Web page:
Atrioventricular junction ablation and pacemaker implantation for heart failure associated with atrial fibrillation: potential issues and therapies in the setting of acute heart failure syndrome.
Summary of "Atrioventricular junction ablation and pacemaker implantation for heart failure associated with atrial fibrillation: potential issues and therapies in the setting of acute heart failure syndrome."
Atrial fibrillation is the most common arrhythmia and is especially clinically important in patients with heart failure. Prolonged atrial fibrillation with high ventricular rate response may lead to development or worsening of left ventricular function. If adequate heart rate control cannot be obtained medically, often patients will undergo pacemaker implant and catheter ablation of the atrioventricular junction. This intervention can have profound effects on the course of heart failure. This article reviews the technique, complications, outcome data, and alternatives to this management strategy. The potential role of this therapeutic modality in those hospitalized with acute heart failure syndromes is discussed.
Department of Medicine, Division of Cardiovascular Medicine, Froedtert East Clinics, Medical College of Wisconsin, 9200 West Wisconsin Avenue, Milwaukee, WI, 53226, USA, email@example.com.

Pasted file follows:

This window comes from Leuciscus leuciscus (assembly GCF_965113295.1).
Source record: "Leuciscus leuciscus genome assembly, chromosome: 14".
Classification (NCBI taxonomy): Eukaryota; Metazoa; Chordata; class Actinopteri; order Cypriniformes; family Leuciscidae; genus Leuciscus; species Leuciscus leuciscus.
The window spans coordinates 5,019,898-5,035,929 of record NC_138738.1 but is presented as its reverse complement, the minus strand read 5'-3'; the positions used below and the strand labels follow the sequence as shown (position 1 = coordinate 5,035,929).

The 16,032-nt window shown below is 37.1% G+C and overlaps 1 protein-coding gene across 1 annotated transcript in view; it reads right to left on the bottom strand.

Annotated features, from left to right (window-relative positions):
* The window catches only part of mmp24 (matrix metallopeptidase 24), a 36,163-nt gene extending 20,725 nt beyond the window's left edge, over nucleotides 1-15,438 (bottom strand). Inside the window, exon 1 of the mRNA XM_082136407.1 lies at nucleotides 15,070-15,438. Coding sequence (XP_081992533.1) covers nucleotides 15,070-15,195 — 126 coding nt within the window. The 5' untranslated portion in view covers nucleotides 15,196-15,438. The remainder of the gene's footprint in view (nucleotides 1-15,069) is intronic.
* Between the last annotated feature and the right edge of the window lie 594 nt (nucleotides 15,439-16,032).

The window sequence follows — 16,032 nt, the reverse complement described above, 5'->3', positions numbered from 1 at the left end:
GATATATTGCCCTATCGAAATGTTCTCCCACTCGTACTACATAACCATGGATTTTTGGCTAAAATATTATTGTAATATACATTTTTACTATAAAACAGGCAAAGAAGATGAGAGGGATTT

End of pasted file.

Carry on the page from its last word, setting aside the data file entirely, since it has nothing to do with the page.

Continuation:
This article was published in the following journal.
Name: Heart failure reviews
- PubMed Source: http://www.ncbi.nlm.nih.gov/pubmed/21424742
- DOI: http://dx.doi.org/10.1007/s10741-011-9238-2
Medical and Biotech [MESH] Definitions
Tachycardia, Ectopic Junctional
A rare form of supraventricular tachycardia caused by automatic, not reentrant, conduction initiated from sites at the atrioventricular junction, but not the ATRIOVENTRICULAR NODE. It usually occurs during myocardial infarction, after heart surgery, or in digitalis intoxication with a HEART RATE ranging from 140 to 250 beats per minute.
A heterogeneous condition in which the heart is unable to pump out sufficient blood to meet the metabolic need of the body. Heart failure can be caused by structural defects, functional abnormalities (VENTRICULAR DYSFUNCTION), or a sudden overload beyond its capacity. Chronic heart failure is more common than acute heart failure which results from sudden insult to cardiac function, such as MYOCARDIAL INFARCTION.
A cardiac arrhythmia that is caused by interaction of two independently initiated cardiac impulses of different rates from two separate foci. Generally one focus is the SINOATRIAL NODE, the normal pacemaker. The ectopic focus is usually in the HEART VENTRICLE but can be in the HEART ATRIUM or the ATRIOVENTRICULAR NODE. Modulation of the parasystolic rhythm by the sinus rhythm depends on the completeness of entrance block surrounding the parasystolic focus.
Enlargement of the HEART, usually indicated by a cardiothoracic ratio above 0.50. Heart enlargement may involve the right, the left, or both HEART VENTRICLES or HEART ATRIA. Cardiomegaly is a nonspecific symptom seen in patients with chronic systolic heart failure (HEART FAILURE) or several forms of CARDIOMYOPATHIES.
A small nodular mass of specialized muscle fibers located in the interatrial septum near the opening of the coronary sinus. It gives rise to the atrioventricular bundle of the conduction system of the heart.
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